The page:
Shippers voice dissatisfaction with liner service quality

The service provided by container shipping lines has deteriorated since 2016 and is now seen by exporters, importers and freight forwarders as more problematic, according to the second annual shipper satisfaction survey of Drewry and the European Shippers’ Council (ESC).

The joint ESC and Drewry survey reveals that the 400 shippers and forwarders who took part rated the service of container shipping lines with a score of 3.2 on average on a scale of 1 (very dissatisfied) to 5 (very satisfied).

There were different levels of satisfaction for 16 different carrier activities reviewed in the survey.

Satisfaction with documentation accuracy scored 3.4, but quality of customer service received only 2.9 and transit times and reliability of booking/cargo shipped as booked attracted scores of between 2.9 and 3.

All the service features, in effect, received a poor or medium level of satisfaction score from customers.

Shippers and forwarders also said that carrier performance has deteriorated between 2016 and 2017 in four areas: the range of different available carriers, the range of different available services, the price of service and the overall carrier service quality.

But carrier performance related to sustainability/green and carrier financial stability has improved since 2016, according to customers.

“It is disappointing that, even after the big re-organisation of container services following the start of new alliances, carriers still do not meet the expectations of their customers – on the contrary,” said Nik Delmeire, secretary general of the European Shippers’ Council.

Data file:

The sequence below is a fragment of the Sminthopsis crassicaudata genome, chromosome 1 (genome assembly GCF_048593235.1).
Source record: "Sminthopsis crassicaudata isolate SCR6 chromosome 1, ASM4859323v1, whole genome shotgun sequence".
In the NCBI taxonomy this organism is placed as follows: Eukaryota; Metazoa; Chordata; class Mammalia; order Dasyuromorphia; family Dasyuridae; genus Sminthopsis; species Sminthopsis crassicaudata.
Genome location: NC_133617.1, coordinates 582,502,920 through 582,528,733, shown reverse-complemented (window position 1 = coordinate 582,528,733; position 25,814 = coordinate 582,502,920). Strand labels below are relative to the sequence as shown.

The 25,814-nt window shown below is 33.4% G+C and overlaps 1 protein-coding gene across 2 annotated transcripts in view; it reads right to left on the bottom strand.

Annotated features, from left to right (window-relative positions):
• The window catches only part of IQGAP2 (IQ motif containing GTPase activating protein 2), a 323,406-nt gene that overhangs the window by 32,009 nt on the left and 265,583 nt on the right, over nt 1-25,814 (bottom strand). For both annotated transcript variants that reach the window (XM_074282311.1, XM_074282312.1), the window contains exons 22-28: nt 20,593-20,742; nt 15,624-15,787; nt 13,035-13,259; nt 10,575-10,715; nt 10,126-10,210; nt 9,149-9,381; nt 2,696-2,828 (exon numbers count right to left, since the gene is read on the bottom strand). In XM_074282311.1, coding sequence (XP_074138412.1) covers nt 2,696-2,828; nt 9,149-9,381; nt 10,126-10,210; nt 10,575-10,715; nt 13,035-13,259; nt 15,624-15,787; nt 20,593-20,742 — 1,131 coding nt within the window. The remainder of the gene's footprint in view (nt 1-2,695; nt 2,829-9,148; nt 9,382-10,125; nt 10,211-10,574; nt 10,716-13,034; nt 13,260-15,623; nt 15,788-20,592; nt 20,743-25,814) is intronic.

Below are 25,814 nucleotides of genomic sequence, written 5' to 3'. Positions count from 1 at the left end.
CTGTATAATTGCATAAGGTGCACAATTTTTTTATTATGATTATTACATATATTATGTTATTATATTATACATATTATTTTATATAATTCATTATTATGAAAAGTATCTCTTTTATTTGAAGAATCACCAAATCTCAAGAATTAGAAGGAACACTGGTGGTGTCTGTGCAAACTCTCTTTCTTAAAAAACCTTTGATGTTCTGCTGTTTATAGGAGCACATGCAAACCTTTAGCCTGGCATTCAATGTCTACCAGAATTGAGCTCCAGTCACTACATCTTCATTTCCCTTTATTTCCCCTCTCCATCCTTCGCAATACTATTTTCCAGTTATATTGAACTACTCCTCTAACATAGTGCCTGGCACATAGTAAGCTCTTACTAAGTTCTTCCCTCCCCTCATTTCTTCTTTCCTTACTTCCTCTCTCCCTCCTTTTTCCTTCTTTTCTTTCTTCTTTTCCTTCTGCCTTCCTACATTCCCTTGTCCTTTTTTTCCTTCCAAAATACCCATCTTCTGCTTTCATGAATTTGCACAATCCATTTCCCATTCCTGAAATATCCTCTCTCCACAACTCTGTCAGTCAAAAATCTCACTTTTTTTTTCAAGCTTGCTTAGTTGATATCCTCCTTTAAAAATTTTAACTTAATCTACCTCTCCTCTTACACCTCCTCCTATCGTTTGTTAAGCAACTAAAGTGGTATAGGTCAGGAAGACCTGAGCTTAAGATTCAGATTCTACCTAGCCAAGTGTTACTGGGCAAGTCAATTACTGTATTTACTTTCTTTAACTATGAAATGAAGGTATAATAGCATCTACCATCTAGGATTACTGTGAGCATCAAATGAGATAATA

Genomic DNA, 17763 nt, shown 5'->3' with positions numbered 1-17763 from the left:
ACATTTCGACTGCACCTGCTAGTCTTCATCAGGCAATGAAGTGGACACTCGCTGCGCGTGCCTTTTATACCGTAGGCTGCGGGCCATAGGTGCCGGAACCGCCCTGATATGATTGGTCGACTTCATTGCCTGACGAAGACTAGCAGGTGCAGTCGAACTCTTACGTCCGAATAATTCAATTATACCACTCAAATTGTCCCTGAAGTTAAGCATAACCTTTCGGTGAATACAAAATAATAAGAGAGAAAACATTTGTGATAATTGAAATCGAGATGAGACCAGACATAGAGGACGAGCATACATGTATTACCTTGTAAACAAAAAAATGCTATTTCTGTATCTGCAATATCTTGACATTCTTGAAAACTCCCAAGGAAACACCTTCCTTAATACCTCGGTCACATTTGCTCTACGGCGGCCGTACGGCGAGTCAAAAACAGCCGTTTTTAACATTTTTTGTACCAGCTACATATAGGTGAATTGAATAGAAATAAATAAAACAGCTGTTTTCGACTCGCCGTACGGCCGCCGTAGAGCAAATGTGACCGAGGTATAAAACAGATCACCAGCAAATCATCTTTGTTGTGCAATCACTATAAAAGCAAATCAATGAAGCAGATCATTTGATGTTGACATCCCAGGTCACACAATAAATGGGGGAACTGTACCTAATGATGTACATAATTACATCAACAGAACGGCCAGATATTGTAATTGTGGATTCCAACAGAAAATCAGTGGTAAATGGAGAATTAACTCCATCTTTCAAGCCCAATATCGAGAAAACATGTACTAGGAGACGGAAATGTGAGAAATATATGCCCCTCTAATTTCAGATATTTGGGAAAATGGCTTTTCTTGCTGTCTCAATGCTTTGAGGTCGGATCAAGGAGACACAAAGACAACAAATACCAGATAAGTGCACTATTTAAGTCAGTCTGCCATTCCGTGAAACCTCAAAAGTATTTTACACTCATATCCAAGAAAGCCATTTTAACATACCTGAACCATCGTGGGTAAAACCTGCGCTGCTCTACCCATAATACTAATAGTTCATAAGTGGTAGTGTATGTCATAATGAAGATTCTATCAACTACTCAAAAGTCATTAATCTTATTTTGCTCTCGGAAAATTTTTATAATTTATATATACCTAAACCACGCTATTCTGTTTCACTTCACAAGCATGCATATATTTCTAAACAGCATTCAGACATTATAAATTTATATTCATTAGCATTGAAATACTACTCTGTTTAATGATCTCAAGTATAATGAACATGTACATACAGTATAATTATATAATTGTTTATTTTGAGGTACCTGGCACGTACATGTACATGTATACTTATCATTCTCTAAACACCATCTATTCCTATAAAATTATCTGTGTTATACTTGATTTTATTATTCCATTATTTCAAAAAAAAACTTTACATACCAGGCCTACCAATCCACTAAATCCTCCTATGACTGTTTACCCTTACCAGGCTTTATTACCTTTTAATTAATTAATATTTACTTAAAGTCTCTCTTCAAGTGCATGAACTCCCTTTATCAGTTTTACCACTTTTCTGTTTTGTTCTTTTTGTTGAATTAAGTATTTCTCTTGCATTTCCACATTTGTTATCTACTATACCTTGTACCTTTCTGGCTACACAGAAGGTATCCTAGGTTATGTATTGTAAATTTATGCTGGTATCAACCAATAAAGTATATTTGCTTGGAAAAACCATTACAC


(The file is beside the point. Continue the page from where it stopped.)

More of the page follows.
“At the time of the survey, the carriers’ Emergency Bunker Surcharge, which we regard as customer unfriendly, was not yet in place, and it is reasonable to think that the results of the survey would be worse if it was done now,” he added.

Philip Damas, head of the logistics practice at Drewry, commented: “Shippers and forwarders want a balance between service quality and price, but the survey shows that carriers are cutting back on service and offering less choice to shippers.”

Sam Chambers

Starting out with the Informa Group in 2000 in Hong Kong, Sam Chambers became editor of Maritime Asia magazine as well as East Asia Editor for the world’s oldest newspaper, Lloyd’s List. In 2005 he pursued a freelance career and wrote for a variety of titles including taking on the role of Asia Editor at Seatrade magazine and China correspondent for Supply Chain Asia. His work has also appeared in The Economist, The New York Times, The Sunday Times and The International Herald Tribune.


  1. Working on board ships is one of the toughest jobs in the world. Suggest people complaining should do a stint on board to understand the compulsions.
    With most ships doing slow steaming to comply with CO2 regulations not surprising at all ;till gas engines completely replace HFO powered engines. This will continue and ratings need to be adjusted with this factor, maybe curtail the impatience a bit and do a bit of meditation!

  2. @ Sunil this is not something directy linked to working on ship. However, what ever hard work done by seamen should deliver the customer satisfaction otherwise it is not of use. This rating shows the overall customer satisfaction diminished over the time in last few year.
    For example can you please guide how slow steaming will affect of poor customer service experience, if there is slow steaming the rating for transit ahould be lowest but the fact is rating for customer service is low and it is for an another reasons than actually operating vessel.

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